Category: Herbies

Meet our Herbie of the Week: Catherine!

A couple months ago I received an email from Catherine detailing all the health benefits she's experienced since going plant-based on January 1, 2014.

Her email was SO inspiring, which is why I asked her to be part of the Herbie of the Week series.

Here's Catherine's story in her own words...

I should have become plant-based years ago. In fact, my family genetics and life experiences should have made me a poster child for “Why vegan?” Both of my parents have family histories of high cholesterol, heart attacks, and strokes. The biggest health threat however is that EVERY woman on my mothers’s side develops Type II Diabetes and autoimmune diseases after the age of 50. (Not too long ago my grandmother’s kidneys shut down due to autoimmune complications…EEP!) Furthermore, I observed the effects of the standard American diet on the body first hand when I worked as teaching assistant in our university’s human donor lab, dissecting donors with fat-coated organs, heart stents, and tumors.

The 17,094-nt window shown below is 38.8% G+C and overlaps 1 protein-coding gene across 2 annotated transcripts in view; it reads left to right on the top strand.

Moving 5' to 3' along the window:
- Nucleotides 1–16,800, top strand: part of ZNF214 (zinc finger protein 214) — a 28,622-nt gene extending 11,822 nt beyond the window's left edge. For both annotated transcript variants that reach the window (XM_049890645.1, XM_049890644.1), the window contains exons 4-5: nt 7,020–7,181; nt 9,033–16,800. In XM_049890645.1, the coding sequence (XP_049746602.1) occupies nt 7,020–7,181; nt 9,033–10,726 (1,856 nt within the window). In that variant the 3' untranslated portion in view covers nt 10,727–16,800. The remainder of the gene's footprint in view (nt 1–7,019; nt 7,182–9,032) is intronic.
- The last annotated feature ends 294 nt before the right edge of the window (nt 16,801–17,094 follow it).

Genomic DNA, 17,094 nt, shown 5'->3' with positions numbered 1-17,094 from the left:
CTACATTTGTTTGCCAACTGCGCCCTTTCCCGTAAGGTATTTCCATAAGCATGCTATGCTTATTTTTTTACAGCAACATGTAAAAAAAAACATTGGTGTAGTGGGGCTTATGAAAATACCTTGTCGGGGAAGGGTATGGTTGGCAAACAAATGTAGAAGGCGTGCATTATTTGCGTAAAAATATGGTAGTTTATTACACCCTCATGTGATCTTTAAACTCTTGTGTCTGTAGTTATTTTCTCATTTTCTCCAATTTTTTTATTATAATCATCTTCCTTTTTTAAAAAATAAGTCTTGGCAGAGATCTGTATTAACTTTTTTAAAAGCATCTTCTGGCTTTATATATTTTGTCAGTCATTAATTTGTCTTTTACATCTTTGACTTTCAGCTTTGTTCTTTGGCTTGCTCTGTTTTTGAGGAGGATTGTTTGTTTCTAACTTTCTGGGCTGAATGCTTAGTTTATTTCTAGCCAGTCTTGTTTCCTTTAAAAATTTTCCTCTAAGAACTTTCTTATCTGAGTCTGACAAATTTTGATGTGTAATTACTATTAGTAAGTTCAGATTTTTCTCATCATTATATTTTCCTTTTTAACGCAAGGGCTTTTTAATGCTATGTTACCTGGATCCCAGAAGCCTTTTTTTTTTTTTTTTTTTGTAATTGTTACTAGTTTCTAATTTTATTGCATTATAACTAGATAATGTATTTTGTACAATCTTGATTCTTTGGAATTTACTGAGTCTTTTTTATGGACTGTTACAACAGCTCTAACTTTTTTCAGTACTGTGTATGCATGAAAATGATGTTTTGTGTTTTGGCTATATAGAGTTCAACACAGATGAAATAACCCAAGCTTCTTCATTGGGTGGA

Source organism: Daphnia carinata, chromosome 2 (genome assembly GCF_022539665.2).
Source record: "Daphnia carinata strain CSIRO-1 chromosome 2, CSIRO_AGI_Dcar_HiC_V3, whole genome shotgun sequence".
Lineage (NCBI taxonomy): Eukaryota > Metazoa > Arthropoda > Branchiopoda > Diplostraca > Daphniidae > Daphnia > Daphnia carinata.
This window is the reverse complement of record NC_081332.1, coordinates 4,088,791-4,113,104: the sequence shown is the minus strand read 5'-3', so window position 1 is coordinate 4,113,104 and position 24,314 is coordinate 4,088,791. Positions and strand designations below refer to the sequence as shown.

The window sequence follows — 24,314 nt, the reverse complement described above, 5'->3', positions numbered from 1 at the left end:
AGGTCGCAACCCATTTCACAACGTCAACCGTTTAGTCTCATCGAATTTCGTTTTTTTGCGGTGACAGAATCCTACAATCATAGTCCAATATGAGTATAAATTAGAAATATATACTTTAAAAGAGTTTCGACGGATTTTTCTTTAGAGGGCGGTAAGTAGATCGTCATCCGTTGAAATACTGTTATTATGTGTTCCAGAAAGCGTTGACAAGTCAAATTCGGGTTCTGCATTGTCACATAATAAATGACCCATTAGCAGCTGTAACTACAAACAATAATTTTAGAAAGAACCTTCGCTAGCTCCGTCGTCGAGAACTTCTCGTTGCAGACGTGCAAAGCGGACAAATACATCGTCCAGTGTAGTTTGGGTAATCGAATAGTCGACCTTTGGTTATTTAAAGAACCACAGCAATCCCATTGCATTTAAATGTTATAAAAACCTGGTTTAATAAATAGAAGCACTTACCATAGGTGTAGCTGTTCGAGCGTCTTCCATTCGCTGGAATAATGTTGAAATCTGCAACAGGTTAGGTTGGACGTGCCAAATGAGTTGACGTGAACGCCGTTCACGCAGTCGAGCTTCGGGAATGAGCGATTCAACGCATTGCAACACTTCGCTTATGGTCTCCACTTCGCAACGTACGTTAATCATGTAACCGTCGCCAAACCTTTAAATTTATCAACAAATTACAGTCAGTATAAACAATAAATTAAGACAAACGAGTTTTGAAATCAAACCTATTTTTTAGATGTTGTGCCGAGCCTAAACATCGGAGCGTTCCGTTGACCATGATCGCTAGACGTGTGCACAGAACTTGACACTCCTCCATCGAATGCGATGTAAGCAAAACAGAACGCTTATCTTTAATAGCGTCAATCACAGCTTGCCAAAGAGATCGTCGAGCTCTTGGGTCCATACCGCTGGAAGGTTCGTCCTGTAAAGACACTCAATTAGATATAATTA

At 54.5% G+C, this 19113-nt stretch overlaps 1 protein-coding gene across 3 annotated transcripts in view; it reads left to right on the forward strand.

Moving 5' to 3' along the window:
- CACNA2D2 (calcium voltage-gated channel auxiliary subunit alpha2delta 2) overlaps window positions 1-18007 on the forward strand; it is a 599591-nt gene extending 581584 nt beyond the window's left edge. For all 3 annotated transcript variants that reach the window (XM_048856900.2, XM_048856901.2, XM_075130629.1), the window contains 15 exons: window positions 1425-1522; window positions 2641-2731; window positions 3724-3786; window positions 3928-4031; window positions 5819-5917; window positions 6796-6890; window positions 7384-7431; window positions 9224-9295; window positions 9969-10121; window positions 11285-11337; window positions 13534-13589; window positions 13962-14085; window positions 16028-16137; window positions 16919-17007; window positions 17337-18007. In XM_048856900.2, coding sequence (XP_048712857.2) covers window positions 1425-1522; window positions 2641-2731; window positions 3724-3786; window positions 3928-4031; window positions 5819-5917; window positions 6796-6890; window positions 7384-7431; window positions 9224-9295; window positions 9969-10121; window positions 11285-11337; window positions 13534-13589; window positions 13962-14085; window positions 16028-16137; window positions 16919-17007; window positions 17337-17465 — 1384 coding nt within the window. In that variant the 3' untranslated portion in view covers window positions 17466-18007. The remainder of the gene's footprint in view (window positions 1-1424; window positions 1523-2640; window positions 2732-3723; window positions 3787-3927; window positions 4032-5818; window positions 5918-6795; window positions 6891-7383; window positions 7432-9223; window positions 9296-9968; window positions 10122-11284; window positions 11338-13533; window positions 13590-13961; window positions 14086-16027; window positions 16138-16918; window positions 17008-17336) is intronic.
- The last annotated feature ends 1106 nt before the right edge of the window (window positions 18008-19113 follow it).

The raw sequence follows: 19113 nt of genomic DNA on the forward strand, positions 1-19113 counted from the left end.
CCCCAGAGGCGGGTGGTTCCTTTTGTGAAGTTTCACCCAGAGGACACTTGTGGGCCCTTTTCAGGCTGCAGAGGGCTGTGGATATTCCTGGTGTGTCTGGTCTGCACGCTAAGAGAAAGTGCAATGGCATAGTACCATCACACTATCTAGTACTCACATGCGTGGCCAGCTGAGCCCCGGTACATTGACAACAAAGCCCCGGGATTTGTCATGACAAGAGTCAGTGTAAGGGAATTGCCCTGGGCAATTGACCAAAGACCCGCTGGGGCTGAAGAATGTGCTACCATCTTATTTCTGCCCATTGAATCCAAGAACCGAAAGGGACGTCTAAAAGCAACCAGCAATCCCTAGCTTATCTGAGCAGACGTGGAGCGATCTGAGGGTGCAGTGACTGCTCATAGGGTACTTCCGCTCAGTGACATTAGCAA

As a third year Cancer Biology PhD student, I have heard countless seminars on the mechanisms of disease. However, for over a year I followed the Happy Herbivore blog, jokingly calling myself a “closet herbie,” because, despite everything, I still ate meat and dairy. Twice before I tried adopting a plant-based diet for my health. However, that made meat and dairy a “treat” in my mind, so I failed both times. It was so hard trying to quit animal products for my health, because at 23 years old I was a healthy weight and had no physical concerns besides minor headaches that could be easily taken care of with ibuprofen. I have included a photo of my fiancé and me before I made the switch so you can see what I mean. I knew my future health would most likely not be so nice, but I just could not motivate myself into a preventative healthy lifestyle.